Just out from Oxford University Press: The Battle over Patents: History and Politics of Innovation, edited by Stephen H. Haber and Naomi R. Lamoreaux:
–Dan Ernst. Table of Contents after the jump.
The Battle over Patents gets it right. Bringing together thoroughly researched essays from prominent historians and social scientists, this volume traces the long and contentious history of patents and examines how they have worked in practice. Editors Stephen H. Haber and Naomi R. Lamoreaux show that patent systems are the result of contending interests at different points in production chains battling over economic surplus. The larger the potential surplus, the more extreme are the efforts of contending parties-now and in the past-to search out, generate, and exploit any and all sources of friction. Patent systems, as human creations, are therefore necessarily ridden with imperfections. This volume explores these shortcomings and explains why, despite all the debate, historically US-style patent systems still dominate all other methods of encouraging inventive activity.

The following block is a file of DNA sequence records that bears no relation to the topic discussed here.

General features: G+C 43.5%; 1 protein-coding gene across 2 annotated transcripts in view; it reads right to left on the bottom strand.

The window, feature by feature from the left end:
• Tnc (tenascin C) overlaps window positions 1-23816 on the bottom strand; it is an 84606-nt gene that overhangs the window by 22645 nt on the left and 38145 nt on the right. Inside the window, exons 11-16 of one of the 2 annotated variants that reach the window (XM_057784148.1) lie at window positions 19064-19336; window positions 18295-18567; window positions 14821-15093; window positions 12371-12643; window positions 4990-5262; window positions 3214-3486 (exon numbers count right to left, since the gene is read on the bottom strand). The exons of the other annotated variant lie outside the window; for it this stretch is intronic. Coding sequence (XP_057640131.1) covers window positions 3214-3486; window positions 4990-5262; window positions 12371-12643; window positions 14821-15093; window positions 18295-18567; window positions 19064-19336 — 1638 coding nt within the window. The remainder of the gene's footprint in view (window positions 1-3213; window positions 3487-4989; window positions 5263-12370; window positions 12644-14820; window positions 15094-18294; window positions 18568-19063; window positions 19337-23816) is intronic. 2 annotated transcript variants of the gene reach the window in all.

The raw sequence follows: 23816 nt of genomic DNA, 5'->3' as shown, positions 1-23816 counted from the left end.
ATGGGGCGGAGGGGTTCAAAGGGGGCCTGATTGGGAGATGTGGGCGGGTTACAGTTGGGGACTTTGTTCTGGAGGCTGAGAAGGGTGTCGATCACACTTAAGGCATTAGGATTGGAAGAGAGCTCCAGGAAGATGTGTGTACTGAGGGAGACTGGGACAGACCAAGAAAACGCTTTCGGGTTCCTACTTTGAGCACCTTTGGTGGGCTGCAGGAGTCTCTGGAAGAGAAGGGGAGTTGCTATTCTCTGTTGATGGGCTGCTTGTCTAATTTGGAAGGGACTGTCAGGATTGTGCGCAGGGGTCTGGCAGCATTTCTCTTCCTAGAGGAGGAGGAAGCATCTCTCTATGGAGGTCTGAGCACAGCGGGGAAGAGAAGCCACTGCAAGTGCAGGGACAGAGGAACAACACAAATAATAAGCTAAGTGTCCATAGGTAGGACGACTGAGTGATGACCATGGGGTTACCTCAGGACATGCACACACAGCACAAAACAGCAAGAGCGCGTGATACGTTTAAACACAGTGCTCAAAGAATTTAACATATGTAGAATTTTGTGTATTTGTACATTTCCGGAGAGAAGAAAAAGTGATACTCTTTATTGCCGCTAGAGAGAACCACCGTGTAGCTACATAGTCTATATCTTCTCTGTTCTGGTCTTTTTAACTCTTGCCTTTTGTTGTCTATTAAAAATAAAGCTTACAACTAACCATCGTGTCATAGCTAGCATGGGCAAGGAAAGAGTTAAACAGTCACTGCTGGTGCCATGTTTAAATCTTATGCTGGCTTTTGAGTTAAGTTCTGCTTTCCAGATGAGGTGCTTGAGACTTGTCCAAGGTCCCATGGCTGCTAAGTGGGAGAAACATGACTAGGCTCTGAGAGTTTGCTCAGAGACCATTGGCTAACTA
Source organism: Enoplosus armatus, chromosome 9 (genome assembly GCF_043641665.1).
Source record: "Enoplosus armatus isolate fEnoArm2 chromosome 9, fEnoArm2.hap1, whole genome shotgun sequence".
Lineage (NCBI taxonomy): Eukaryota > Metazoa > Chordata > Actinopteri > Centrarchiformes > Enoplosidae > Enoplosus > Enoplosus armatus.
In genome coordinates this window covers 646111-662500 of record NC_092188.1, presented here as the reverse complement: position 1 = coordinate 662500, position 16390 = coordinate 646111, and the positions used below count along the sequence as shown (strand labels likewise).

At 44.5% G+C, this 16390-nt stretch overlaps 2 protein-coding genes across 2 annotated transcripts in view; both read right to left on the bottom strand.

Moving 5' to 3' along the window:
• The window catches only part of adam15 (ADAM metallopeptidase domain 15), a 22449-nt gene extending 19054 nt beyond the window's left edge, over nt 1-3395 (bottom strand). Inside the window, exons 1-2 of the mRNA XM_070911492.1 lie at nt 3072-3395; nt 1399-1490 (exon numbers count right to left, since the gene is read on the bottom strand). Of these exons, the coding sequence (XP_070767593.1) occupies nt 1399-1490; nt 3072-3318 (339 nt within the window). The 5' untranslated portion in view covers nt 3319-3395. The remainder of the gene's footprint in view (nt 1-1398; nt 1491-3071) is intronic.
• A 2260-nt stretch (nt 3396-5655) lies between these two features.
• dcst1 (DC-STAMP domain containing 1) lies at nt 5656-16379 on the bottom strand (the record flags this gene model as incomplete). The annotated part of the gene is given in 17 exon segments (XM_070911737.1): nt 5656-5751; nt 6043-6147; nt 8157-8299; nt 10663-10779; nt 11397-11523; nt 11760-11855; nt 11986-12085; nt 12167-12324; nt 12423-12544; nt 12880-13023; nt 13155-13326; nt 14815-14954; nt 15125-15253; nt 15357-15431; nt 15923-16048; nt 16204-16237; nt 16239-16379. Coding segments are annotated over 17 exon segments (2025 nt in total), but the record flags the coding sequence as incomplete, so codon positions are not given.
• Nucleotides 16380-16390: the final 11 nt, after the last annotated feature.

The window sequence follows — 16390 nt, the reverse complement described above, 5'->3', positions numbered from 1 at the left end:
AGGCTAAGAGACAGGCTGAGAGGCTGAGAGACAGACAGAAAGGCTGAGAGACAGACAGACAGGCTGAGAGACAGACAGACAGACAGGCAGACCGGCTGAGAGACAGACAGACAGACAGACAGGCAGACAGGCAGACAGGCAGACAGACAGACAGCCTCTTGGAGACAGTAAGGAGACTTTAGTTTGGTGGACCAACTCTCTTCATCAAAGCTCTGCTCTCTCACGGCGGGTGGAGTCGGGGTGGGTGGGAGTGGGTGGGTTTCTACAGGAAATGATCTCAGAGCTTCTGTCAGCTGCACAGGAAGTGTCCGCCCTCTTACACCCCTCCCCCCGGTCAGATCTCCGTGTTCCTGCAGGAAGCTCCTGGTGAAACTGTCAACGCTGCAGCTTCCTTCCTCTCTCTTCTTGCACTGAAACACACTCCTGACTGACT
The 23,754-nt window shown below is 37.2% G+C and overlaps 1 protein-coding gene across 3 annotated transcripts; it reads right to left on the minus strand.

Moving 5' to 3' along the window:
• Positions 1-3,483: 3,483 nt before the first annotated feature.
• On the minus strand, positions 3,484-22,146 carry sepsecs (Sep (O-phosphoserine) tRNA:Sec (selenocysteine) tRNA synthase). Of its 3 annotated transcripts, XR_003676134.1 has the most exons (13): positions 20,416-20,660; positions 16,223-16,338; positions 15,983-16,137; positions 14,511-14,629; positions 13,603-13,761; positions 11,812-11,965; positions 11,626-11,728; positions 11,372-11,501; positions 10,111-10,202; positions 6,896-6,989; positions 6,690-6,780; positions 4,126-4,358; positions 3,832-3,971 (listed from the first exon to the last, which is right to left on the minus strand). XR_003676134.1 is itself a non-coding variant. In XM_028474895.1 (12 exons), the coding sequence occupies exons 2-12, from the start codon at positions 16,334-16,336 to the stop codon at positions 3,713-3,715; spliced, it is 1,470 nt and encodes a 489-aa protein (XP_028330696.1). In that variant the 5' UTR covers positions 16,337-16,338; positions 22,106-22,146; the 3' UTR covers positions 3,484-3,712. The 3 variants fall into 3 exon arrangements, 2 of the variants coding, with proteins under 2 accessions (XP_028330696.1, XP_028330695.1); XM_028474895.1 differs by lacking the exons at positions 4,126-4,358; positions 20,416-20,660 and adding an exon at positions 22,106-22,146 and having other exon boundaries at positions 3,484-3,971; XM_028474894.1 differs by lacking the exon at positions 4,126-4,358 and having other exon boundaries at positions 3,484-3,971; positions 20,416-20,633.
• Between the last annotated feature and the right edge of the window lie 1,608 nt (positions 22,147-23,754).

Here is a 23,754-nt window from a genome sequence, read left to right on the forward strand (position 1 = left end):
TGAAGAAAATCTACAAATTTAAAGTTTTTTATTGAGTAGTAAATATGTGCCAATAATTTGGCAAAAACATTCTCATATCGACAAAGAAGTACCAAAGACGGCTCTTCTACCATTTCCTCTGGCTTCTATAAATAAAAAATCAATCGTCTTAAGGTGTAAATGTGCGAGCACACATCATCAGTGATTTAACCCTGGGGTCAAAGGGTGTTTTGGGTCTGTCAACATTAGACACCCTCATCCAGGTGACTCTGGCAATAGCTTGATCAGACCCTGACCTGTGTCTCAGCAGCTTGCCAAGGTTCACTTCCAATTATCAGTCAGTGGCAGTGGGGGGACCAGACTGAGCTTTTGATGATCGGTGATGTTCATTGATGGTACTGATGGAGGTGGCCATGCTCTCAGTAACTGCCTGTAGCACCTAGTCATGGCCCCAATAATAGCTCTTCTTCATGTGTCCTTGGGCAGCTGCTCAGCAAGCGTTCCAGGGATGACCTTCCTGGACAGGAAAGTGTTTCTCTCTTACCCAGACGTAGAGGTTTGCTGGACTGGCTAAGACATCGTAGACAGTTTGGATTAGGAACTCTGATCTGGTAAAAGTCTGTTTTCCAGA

Preface Stephen Haber and Naomi R. Lamoreaux
Introduction Stephen Haber and Naomi R. Lamoreaux
Chapter 1. Patents in the History of the Semiconductor Industry: The Ricardian Hypothesis
Chapter 2. Do Patents Foster International Technology Transfer? Evidence from Spanish Steelmaking, 1850-1930
Chapter 3. Did James Watt's Patent(s) Really Delay the Industrial Revolution?
Chapter 4. Dousing the Fires of Patent Litigation
Chapter 5. Ninth Circuit Nursery: Patent Litigation and Industrial Development on the Pacific Coast, 1891-1925
Steven W. Usselman
Chapter 6. The Great Patent Grab
Jonathan M. Barnett
Chapter 7. The Long History of Software Patenting in the United States
Gerardo Con Diaz
Chapter 8. History Matters: National Innovation Systems and Innovation Policies in Nations
B. Zorina Khan